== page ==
Teeth and bone are very dense, so they absorb X-rays, but gums and cheeks are much less dense, so X-rays pass through more easily. That’s why cheeks and gums appear dark and without detail on the x-ray film, but teeth show up much lighter. And fillings, which are even denser than bone, will show up as a solid, bright white area. Dental caries (cavities) will show up on an X-ray as a darker patch in a light tooth.
Dental X-ray images are among the most valuable tools a dentist has for keeping your mouth and teeth healthy. By understanding what the structures of the mouth look like normally on an X-ray film, dentists can diagnose problems in the teeth and jaws.
- Show areas of decay that your dentist may not be able to see with just a visual examination, such as tiny pits of decay that might occur between teeth
- Find decay that is developing underneath an existing filling
- Find cracks or other damage in an existing filling
- Alert the dentist to possible bone loss associated with periodontal (gum) disease
- Reveal problems in the root canal such as infection or death of the nerve.
- Help your dentist plan, prepare and place tooth implants, orthodontic treatments, dentures or other dental work
- Reveal other abnormalities such as cysts, cancer and changes associated with metabolic and systemic diseases (such as Paget’s disease and lymphoma)
- For children, radiographs are used to watch for decay and to monitor tooth growth and development. Dentists will use periodic X-rays to see whether a space in the mouth to fit all the new teeth, whether primary teeth are being lost quickly enough to allow permanent teeth to erupt properly, whether extra (supernumerary) teeth are developing or whether any teeth are impacted (unable to emerge through the gums). Often, major problems can be prevented by catching small developmental problems early and then making accommodations.
How Often Should Your Teeth Be X-rayed?
Even though no X-ray can be considered routine, many people require X-rays on a regular basis so that their dental condition can be monitored. Exactly how often this happens will depend on your medical and dental history and current condition.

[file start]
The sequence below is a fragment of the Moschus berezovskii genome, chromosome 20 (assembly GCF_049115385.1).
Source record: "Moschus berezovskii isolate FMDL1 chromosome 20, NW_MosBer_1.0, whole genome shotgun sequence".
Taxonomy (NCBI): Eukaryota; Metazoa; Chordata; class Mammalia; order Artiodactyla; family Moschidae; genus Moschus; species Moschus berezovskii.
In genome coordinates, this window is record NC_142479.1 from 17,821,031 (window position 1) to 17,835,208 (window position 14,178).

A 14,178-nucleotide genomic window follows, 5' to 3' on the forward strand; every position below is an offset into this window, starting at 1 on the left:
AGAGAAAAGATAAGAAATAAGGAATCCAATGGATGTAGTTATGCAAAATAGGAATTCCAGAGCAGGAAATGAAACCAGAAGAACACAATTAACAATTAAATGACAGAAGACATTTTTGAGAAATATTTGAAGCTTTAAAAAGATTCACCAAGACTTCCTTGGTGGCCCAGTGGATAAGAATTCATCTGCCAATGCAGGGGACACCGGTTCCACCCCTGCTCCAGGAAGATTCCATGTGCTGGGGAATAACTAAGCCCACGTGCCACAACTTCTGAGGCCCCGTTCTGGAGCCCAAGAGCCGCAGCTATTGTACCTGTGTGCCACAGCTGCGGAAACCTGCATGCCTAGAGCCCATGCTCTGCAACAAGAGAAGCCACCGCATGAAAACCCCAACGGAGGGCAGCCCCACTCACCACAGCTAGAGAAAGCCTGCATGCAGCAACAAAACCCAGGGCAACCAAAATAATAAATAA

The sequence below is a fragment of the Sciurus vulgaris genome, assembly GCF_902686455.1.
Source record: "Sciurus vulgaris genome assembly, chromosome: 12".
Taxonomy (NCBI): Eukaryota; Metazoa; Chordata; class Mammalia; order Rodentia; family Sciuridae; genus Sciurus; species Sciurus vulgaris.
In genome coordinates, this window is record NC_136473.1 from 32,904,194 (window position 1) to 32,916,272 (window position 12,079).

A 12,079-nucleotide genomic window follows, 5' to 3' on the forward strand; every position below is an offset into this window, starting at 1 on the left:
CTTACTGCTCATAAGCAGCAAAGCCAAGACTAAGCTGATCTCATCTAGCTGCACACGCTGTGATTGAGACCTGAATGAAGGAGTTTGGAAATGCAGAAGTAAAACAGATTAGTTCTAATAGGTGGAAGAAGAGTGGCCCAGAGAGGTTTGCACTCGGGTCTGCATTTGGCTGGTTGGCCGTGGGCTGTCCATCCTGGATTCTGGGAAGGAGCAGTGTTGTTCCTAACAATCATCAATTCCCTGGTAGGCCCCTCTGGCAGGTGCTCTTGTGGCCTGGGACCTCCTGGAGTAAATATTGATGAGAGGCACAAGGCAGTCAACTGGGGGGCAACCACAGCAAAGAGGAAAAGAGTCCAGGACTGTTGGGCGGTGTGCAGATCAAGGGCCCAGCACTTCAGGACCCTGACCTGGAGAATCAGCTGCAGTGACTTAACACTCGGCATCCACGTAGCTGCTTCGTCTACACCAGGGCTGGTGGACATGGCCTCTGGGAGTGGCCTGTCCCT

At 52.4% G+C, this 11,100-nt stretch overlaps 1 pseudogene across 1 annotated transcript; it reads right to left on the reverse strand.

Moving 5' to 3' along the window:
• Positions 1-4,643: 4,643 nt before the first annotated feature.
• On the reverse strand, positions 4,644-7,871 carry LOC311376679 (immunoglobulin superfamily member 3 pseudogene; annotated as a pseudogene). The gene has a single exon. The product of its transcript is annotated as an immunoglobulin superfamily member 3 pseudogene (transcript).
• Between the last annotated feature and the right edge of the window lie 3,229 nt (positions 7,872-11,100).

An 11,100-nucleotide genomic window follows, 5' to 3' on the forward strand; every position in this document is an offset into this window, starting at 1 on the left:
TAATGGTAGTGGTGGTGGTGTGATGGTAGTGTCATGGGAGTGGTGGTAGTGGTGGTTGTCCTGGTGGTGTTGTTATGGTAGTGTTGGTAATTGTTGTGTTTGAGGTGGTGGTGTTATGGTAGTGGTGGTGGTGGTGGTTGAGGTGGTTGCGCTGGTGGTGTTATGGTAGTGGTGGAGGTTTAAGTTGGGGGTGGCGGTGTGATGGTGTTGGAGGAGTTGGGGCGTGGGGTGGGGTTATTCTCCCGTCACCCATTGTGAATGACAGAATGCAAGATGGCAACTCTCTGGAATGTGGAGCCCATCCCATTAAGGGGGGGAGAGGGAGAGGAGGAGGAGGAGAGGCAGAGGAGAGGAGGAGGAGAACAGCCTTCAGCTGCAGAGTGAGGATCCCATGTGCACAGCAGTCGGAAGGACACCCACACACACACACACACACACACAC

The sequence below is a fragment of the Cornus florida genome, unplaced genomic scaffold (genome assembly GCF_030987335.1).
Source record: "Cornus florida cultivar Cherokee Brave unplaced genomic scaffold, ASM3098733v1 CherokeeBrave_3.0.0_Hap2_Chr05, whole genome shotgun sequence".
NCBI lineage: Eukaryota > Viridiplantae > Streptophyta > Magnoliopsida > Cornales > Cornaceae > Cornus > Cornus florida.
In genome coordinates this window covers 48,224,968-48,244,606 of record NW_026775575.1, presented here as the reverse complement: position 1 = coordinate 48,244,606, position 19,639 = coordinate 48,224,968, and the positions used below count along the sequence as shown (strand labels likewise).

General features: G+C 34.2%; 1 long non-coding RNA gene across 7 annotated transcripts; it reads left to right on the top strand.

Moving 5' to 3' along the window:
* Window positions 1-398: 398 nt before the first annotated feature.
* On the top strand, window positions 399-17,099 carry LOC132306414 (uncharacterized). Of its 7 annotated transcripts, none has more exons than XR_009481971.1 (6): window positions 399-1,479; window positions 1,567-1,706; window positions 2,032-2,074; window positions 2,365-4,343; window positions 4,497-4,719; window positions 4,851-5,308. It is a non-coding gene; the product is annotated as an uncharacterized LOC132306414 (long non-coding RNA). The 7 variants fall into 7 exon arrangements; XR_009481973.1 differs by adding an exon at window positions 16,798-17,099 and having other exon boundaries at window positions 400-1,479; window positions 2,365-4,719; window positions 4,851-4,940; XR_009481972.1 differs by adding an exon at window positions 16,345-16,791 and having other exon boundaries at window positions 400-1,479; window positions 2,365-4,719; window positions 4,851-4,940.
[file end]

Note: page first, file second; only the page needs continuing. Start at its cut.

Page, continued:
Who needs more frequent or regular radiographs? They include:
- Children – Children need X-rays every six months because they are highly likely to develop decay. X-rays also help monitor tooth development.
- Adults with extensive restoration work, including fillings – All the conditions that helped create the caries to begin with continue, making it necessary to check for decay beneath existing fillings or in new locations.
- Anyone who drinks sugary sodas, chocolate milk or coffee or tea with sugar – Even mildly sugary beverages create an environment in the mouth that’s perfect for decay, so anyone who drinks these beverages regularly will need to have more regular X-rays.
- People with periodontal (gum) disease – Periodontal treatments may need to be stepped up if there are significant or continuing signs of bone loss.
- People who are taking medications that lead to dry mouth, also called xerostomia – Saliva helps keep the acid levels (pH) in the mouth stable. In a dry mouth, the pH decreases, causing the minerals in the teeth to break down, leaving them prone to caries. Medications that can decrease saliva are those prescribed for hypertension, antidepressants, antianxiety drugs, antihistamines, diuretics, narcotics, anticonvulsants and anticholinergics.
- People who have dry mouth because of disease, such as Sjögren’s syndrome, or because of medical treatments that damaged the salivary glands, such as radiation to the head and neck for cancer treatment.
- Smokers, because smoking increases the risk of gum disease and oral cancer.